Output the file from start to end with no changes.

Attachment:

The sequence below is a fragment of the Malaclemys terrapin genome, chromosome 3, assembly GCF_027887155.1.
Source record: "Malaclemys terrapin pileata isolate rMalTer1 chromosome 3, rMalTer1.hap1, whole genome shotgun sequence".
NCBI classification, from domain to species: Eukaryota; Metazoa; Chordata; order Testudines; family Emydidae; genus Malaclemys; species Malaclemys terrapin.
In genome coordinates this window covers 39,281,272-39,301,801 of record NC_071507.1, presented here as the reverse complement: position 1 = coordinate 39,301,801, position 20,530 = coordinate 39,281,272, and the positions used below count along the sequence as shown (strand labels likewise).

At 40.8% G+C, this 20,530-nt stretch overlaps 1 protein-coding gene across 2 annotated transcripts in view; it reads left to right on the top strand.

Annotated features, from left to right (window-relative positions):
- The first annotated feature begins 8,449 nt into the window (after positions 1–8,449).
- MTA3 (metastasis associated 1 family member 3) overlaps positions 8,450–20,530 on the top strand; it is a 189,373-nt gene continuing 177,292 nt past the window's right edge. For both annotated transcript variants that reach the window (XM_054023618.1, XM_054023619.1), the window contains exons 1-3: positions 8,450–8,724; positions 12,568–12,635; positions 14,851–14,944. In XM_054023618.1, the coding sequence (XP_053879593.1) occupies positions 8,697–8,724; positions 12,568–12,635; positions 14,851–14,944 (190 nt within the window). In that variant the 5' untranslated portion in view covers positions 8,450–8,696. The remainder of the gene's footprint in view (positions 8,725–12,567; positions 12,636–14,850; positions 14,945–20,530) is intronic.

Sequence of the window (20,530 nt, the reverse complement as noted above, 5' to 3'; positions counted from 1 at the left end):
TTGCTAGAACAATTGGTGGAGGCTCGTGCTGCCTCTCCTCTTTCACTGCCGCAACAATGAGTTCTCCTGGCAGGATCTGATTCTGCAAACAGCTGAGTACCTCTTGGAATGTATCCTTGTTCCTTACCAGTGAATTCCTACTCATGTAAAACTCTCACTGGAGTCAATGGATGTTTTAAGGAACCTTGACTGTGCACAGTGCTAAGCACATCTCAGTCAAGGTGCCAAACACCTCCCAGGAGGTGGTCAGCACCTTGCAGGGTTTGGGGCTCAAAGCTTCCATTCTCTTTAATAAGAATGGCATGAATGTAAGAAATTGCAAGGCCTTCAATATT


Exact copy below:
The sequence below is a fragment of the Malaclemys terrapin genome, chromosome 3, assembly GCF_027887155.1.
Source record: "Malaclemys terrapin pileata isolate rMalTer1 chromosome 3, rMalTer1.hap1, whole genome shotgun sequence".
NCBI classification, from domain to species: Eukaryota; Metazoa; Chordata; order Testudines; family Emydidae; genus Malaclemys; species Malaclemys terrapin.
In genome coordinates this window covers 39,281,272-39,301,801 of record NC_071507.1, presented here as the reverse complement: position 1 = coordinate 39,301,801, position 20,530 = coordinate 39,281,272, and the positions used below count along the sequence as shown (strand labels likewise).

At 40.8% G+C, this 20,530-nt stretch overlaps 1 protein-coding gene across 2 annotated transcripts in view; it reads left to right on the top strand.

Annotated features, from left to right (window-relative positions):
- The first annotated feature begins 8,449 nt into the window (after positions 1–8,449).
- MTA3 (metastasis associated 1 family member 3) overlaps positions 8,450–20,530 on the top strand; it is a 189,373-nt gene continuing 177,292 nt past the window's right edge. For both annotated transcript variants that reach the window (XM_054023618.1, XM_054023619.1), the window contains exons 1-3: positions 8,450–8,724; positions 12,568–12,635; positions 14,851–14,944. In XM_054023618.1, the coding sequence (XP_053879593.1) occupies positions 8,697–8,724; positions 12,568–12,635; positions 14,851–14,944 (190 nt within the window). In that variant the 5' untranslated portion in view covers positions 8,450–8,696. The remainder of the gene's footprint in view (positions 8,725–12,567; positions 12,636–14,850; positions 14,945–20,530) is intronic.

Sequence of the window (20,530 nt, the reverse complement as noted above, 5' to 3'; positions counted from 1 at the left end):
TTGCTAGAACAATTGGTGGAGGCTCGTGCTGCCTCTCCTCTTTCACTGCCGCAACAATGAGTTCTCCTGGCAGGATCTGATTCTGCAAACAGCTGAGTACCTCTTGGAATGTATCCTTGTTCCTTACCAGTGAATTCCTACTCATGTAAAACTCTCACTGGAGTCAATGGATGTTTTAAGGAACCTTGACTGTGCACAGTGCTAAGCACATCTCAGTCAAGGTGCCAAACACCTCCCAGGAGGTGGTCAGCACCTTGCAGGGTTTGGGGCTCAAAGCTTCCATTCTCTTTAATAAGAATGGCATGAATGTAAGAAATTGCAAGGCCTTCAATATT